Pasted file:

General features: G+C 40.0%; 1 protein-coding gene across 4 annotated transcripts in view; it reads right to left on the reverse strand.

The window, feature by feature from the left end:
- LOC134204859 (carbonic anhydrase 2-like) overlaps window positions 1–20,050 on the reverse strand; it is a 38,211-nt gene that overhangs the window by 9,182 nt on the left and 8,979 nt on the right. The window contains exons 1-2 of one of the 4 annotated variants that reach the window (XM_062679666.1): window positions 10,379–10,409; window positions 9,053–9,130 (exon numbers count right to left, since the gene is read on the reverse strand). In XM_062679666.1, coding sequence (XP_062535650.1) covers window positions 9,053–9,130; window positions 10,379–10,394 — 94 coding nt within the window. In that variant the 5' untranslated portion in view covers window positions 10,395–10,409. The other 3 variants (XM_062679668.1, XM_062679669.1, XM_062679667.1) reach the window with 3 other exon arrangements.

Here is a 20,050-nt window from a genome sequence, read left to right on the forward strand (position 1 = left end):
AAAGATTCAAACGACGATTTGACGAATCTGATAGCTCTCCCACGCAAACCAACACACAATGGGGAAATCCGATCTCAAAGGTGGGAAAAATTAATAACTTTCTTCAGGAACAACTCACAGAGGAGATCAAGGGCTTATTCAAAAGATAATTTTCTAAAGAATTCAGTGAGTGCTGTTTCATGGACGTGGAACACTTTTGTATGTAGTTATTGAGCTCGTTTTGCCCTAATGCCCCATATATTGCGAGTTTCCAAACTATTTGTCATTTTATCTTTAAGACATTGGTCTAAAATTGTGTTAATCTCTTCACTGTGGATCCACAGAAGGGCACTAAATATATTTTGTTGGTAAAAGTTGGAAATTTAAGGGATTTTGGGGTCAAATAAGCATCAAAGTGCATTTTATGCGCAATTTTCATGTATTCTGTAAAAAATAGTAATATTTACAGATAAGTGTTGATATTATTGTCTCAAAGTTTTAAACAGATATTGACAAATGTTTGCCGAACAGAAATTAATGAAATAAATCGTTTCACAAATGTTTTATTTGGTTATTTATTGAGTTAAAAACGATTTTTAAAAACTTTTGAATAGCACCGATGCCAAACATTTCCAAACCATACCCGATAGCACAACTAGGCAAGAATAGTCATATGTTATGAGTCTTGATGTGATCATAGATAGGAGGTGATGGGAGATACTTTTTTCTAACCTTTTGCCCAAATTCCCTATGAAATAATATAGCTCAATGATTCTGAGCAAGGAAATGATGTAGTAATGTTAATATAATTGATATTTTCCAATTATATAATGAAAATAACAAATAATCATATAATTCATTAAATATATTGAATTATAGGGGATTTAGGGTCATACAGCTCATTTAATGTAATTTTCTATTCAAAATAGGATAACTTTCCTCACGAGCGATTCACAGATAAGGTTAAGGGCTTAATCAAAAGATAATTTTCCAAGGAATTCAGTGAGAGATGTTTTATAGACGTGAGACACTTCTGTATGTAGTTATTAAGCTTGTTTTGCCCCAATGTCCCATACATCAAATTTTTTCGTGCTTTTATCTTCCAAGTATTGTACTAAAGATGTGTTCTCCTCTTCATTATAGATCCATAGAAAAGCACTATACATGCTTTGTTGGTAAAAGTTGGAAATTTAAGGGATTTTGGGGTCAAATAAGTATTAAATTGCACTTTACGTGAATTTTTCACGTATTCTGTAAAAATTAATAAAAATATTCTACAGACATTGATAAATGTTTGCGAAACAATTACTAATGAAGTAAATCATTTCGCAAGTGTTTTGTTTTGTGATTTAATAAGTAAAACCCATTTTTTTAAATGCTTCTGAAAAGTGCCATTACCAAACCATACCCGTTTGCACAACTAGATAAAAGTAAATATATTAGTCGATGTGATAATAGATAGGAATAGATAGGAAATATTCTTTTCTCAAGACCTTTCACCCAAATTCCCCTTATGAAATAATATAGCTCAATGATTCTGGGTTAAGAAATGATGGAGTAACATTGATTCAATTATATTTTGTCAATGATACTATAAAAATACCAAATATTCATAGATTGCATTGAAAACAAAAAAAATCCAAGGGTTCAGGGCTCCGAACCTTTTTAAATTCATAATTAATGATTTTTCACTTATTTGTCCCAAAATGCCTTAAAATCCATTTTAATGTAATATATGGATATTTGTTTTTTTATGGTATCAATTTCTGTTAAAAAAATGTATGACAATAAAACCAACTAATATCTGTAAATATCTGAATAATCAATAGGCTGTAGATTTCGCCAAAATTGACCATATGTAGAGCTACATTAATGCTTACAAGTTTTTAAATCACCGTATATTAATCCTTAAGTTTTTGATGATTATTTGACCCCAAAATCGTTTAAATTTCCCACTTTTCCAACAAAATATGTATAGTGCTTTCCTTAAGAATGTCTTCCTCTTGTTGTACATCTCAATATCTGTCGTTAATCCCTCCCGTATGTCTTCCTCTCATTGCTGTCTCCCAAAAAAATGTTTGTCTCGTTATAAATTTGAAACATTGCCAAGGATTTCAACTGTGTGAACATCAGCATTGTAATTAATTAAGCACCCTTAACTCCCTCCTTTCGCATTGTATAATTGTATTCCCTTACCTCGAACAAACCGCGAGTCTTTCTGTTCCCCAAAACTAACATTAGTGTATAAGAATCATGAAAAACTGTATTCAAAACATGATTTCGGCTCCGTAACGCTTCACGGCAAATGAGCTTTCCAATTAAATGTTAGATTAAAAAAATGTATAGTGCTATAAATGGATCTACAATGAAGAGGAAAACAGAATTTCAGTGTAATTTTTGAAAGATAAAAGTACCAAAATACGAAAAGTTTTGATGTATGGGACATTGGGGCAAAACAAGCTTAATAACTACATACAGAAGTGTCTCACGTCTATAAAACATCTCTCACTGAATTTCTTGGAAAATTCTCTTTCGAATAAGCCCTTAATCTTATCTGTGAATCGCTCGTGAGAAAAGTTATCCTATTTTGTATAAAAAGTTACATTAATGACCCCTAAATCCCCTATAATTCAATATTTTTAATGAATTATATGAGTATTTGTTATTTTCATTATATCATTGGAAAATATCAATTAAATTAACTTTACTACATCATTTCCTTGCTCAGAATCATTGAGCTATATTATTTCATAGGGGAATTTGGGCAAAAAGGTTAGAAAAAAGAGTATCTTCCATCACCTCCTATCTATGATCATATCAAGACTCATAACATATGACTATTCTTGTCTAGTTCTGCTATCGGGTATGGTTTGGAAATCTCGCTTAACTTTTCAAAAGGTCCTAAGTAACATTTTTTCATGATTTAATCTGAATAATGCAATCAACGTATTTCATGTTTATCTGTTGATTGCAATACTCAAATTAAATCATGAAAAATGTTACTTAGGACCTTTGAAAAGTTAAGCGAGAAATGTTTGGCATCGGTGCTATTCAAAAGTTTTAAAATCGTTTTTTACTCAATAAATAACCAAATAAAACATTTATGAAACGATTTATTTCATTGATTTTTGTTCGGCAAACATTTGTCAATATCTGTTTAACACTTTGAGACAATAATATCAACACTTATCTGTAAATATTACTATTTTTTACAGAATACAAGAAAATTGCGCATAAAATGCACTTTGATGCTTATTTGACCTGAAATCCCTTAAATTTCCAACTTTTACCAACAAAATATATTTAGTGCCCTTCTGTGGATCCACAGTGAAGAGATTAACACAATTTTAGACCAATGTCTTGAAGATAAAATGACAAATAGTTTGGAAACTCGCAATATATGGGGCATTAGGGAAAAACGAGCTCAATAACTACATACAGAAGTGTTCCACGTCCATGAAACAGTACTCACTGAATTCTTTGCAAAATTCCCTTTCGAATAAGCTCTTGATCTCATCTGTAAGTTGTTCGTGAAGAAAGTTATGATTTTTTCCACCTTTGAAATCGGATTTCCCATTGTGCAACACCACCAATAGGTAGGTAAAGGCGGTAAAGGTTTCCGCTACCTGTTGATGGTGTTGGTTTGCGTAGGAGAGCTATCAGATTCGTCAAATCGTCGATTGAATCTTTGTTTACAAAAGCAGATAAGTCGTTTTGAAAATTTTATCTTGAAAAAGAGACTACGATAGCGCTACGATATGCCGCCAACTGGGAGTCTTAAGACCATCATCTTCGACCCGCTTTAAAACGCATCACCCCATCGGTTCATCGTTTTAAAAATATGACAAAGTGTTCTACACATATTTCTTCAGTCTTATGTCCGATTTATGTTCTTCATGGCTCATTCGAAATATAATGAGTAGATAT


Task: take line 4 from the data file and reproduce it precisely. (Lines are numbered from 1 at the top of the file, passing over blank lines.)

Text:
Here is a 20,050-nt window from a genome sequence, read left to right on the forward strand (position 1 = left end):